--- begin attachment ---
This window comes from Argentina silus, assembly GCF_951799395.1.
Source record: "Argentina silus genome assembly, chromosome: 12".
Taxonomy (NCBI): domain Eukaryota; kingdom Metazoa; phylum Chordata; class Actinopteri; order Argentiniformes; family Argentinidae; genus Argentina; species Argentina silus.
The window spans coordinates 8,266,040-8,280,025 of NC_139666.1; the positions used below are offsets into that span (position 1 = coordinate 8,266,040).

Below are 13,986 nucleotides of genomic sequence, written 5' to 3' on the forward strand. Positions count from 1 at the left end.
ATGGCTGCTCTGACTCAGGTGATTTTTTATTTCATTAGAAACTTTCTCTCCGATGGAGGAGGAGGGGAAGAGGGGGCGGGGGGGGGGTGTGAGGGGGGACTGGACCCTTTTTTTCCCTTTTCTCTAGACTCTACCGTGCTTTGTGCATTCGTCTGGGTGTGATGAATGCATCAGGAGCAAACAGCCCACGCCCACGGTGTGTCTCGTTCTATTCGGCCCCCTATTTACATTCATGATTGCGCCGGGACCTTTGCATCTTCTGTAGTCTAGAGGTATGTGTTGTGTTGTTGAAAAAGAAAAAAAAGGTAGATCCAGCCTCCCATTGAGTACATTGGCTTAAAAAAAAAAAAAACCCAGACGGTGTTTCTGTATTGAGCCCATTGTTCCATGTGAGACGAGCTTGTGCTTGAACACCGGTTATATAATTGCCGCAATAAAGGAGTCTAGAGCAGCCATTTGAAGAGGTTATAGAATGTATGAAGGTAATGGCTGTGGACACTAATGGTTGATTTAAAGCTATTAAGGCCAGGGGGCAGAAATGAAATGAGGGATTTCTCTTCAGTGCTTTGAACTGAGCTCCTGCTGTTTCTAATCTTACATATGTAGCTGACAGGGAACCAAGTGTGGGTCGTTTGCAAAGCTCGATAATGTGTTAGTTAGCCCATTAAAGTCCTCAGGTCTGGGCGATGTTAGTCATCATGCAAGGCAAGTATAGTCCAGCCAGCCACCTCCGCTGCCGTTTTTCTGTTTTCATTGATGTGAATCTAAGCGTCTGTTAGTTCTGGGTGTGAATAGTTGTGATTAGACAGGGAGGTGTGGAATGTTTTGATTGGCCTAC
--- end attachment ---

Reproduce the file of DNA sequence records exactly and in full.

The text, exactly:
This window comes from Argentina silus, assembly GCF_951799395.1.
Source record: "Argentina silus genome assembly, chromosome: 12".
Taxonomy (NCBI): domain Eukaryota; kingdom Metazoa; phylum Chordata; class Actinopteri; order Argentiniformes; family Argentinidae; genus Argentina; species Argentina silus.
The window spans coordinates 8,266,040-8,280,025 of NC_139666.1; the positions used below are offsets into that span (position 1 = coordinate 8,266,040).

Below are 13,986 nucleotides of genomic sequence, written 5' to 3' on the forward strand. Positions count from 1 at the left end.
ATGGCTGCTCTGACTCAGGTGATTTTTTATTTCATTAGAAACTTTCTCTCCGATGGAGGAGGAGGGGAAGAGGGGGCGGGGGGGGGGTGTGAGGGGGGACTGGACCCTTTTTTTCCCTTTTCTCTAGACTCTACCGTGCTTTGTGCATTCGTCTGGGTGTGATGAATGCATCAGGAGCAAACAGCCCACGCCCACGGTGTGTCTCGTTCTATTCGGCCCCCTATTTACATTCATGATTGCGCCGGGACCTTTGCATCTTCTGTAGTCTAGAGGTATGTGTTGTGTTGTTGAAAAAGAAAAAAAAGGTAGATCCAGCCTCCCATTGAGTACATTGGCTTAAAAAAAAAAAAAACCCAGACGGTGTTTCTGTATTGAGCCCATTGTTCCATGTGAGACGAGCTTGTGCTTGAACACCGGTTATATAATTGCCGCAATAAAGGAGTCTAGAGCAGCCATTTGAAGAGGTTATAGAATGTATGAAGGTAATGGCTGTGGACACTAATGGTTGATTTAAAGCTATTAAGGCCAGGGGGCAGAAATGAAATGAGGGATTTCTCTTCAGTGCTTTGAACTGAGCTCCTGCTGTTTCTAATCTTACATATGTAGCTGACAGGGAACCAAGTGTGGGTCGTTTGCAAAGCTCGATAATGTGTTAGTTAGCCCATTAAAGTCCTCAGGTCTGGGCGATGTTAGTCATCATGCAAGGCAAGTATAGTCCAGCCAGCCACCTCCGCTGCCGTTTTTCTGTTTTCATTGATGTGAATCTAAGCGTCTGTTAGTTCTGGGTGTGAATAGTTGTGATTAGACAGGGAGGTGTGGAATGTTTTGATTGGCCTAC